About 12 miles north of where the Cane Road crosses the river Malakha, a great earthen mound rises malignantly from the plain. Centuries ago, it was the Palace in Death of the Anmalakhan sorceror-kings, a monument clad in platinum and obsidian. Since then, its outer shell has been stripped, and time and nature have whittled its stone facade into earth and gravel. However, legend whispers of unnumbered treasures — and unspeakable perils — behind the Palace’s Six Gates and One. Deep in those silent chambers, too, the sorceror-kings’ most prized relics throb with arcane malice, casting a shadow of dark magic for miles in every direction. All the righteous kingdoms would pay dearly for the destruction of those instruments of evil; others would pay even more dearly for their possession.
The town of Ombridge, at the bridge across the Malakha, exists principally as a waypost for the traders that ply the Cane Road. Its second industry, however, is serving and supplying the adventurers who travel from all around to try their skill against the dangers within the Palace. Half the able-bodied adults in the town have traveled at least as far as the semi-permanent camp before the Silent Maw, the most commonly used of the Six Gates and One. Many of them know some of the Palace’s secrets, either from experience or from whispers gleaned from adventurers who survived at least one foray into its hazards. Or, some whisper, from hidden lore handed down to the celebrants of the forbidden cult of Anmalakhan, still unquelled after so many years.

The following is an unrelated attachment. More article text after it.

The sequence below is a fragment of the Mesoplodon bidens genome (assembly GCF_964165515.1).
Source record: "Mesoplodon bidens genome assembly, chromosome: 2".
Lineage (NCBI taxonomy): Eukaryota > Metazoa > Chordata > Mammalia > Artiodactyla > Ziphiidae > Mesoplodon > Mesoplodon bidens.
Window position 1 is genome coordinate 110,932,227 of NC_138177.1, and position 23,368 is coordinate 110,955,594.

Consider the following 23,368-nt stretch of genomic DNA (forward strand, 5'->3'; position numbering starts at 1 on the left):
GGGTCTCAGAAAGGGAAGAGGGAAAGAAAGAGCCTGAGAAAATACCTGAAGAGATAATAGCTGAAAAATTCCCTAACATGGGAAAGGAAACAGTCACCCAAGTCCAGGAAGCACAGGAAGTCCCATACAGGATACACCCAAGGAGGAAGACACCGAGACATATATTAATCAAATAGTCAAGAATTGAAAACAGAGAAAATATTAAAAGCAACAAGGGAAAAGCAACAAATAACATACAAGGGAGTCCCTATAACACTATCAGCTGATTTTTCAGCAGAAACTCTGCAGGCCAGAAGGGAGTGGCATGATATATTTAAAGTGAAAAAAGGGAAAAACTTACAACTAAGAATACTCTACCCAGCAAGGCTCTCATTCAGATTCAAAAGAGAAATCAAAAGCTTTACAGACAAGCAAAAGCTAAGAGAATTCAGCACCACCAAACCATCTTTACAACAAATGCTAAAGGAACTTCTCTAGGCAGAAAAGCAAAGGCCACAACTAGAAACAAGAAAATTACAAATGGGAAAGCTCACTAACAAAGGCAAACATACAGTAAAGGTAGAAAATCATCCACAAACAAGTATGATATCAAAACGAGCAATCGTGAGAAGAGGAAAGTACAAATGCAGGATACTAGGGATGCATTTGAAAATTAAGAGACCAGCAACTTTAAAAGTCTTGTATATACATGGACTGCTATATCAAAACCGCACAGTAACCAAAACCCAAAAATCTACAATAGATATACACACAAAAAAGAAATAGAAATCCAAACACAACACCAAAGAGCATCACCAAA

The Palace is a very large dungeon complex, comprising the tombs and appurtenant chapels and treasuries of at least a dozen sorceror-kings. There are extensive, and extremely deadly, traps all through the complex. A frontal assault will probably be the death of all but the most potent adventuring parties. However, an equally important part of adventuring in the Palace is to engage with the people of Ombridge, become part of their lives and their politics, and tease out the myriad hints and clues to the Palace’s secrets that are known among the townsfolk.